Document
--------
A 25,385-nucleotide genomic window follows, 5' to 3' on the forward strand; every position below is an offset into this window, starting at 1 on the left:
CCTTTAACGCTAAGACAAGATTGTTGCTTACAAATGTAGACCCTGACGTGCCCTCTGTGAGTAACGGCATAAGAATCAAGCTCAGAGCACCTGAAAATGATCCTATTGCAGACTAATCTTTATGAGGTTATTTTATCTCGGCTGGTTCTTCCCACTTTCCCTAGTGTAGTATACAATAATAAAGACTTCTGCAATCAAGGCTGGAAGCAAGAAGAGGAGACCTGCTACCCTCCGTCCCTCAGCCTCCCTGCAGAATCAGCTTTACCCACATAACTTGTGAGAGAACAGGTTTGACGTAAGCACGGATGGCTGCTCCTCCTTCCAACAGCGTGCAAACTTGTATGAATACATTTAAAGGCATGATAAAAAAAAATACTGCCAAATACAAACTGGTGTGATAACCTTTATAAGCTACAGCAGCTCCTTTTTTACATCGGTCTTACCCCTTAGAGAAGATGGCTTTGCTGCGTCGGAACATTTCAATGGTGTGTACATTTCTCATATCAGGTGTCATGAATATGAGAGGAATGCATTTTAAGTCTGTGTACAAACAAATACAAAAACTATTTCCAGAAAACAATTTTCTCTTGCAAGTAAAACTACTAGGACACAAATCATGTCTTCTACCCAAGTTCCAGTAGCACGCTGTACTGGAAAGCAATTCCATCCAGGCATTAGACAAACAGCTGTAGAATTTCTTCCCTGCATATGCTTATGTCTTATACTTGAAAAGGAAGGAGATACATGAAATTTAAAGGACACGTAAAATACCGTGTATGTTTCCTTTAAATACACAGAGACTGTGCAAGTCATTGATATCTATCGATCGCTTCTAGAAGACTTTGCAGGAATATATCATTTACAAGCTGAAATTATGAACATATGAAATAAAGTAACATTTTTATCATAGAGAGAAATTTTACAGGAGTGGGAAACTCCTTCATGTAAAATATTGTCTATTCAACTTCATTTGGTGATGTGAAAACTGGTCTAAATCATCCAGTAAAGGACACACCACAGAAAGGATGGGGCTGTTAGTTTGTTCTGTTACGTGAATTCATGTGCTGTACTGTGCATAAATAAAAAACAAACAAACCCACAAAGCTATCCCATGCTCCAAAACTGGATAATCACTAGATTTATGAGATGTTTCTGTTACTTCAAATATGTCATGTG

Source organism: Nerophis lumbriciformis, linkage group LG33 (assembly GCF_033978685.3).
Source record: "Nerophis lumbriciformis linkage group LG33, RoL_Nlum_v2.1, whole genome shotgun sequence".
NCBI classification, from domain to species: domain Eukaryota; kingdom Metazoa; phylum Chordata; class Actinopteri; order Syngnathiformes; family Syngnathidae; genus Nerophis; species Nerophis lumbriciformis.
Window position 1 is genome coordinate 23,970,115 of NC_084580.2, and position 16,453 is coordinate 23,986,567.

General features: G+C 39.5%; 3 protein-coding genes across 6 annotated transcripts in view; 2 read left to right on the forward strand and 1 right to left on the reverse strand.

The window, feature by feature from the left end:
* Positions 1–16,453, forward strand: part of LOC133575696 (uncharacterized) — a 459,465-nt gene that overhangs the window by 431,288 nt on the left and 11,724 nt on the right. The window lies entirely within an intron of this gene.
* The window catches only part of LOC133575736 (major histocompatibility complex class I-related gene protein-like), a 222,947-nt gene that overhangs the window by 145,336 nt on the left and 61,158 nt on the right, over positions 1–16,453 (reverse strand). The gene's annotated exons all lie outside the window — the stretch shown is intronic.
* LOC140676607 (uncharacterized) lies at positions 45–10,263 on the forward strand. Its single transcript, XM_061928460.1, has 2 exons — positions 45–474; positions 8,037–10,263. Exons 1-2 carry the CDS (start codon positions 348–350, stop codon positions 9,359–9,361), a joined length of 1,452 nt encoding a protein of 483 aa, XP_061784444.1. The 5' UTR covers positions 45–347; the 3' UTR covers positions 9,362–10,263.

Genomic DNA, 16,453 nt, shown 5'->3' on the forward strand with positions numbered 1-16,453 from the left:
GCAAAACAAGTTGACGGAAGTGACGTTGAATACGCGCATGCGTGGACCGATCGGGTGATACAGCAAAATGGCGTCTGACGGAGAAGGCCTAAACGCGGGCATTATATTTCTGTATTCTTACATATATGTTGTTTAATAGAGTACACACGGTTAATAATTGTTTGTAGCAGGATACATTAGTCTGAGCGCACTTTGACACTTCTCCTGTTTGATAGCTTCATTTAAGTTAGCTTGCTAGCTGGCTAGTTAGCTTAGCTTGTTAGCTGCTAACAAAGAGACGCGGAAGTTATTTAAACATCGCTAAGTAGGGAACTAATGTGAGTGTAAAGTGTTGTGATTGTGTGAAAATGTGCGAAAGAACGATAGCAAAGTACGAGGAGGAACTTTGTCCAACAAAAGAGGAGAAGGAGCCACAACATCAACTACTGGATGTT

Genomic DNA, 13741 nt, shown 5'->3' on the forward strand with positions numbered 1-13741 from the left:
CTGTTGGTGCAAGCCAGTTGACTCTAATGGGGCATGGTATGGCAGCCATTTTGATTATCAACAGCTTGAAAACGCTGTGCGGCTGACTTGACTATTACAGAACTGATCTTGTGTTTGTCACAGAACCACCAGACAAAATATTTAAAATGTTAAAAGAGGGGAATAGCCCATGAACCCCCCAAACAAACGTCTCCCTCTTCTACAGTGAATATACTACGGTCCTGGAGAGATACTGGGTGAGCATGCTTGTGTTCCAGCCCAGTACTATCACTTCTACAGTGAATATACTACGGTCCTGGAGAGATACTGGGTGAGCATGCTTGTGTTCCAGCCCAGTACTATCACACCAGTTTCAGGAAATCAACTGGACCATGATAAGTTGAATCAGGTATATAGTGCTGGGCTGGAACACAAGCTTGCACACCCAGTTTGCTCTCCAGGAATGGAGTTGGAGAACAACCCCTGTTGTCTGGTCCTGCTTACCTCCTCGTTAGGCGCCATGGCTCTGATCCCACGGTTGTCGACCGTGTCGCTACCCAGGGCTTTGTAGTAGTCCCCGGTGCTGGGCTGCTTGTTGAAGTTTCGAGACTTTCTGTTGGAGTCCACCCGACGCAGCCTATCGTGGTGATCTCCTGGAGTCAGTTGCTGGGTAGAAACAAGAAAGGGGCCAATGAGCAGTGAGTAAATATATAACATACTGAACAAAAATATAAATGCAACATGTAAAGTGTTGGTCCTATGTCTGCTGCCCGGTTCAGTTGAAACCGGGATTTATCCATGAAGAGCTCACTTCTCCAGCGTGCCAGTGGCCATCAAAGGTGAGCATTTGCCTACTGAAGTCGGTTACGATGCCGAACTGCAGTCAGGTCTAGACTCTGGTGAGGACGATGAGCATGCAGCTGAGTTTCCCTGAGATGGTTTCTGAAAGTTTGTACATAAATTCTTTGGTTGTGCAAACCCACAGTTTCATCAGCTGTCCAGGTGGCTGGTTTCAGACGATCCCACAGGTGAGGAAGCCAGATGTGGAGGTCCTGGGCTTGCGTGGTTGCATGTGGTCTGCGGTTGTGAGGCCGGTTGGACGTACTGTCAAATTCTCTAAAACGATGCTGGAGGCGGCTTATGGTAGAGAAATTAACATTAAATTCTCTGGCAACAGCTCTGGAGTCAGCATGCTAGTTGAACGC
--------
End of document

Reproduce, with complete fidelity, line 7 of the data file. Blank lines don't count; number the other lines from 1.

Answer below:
General features: G+C 39.5%; 3 protein-coding genes across 6 annotated transcripts in view; 2 read left to right on the forward strand and 1 right to left on the reverse strand.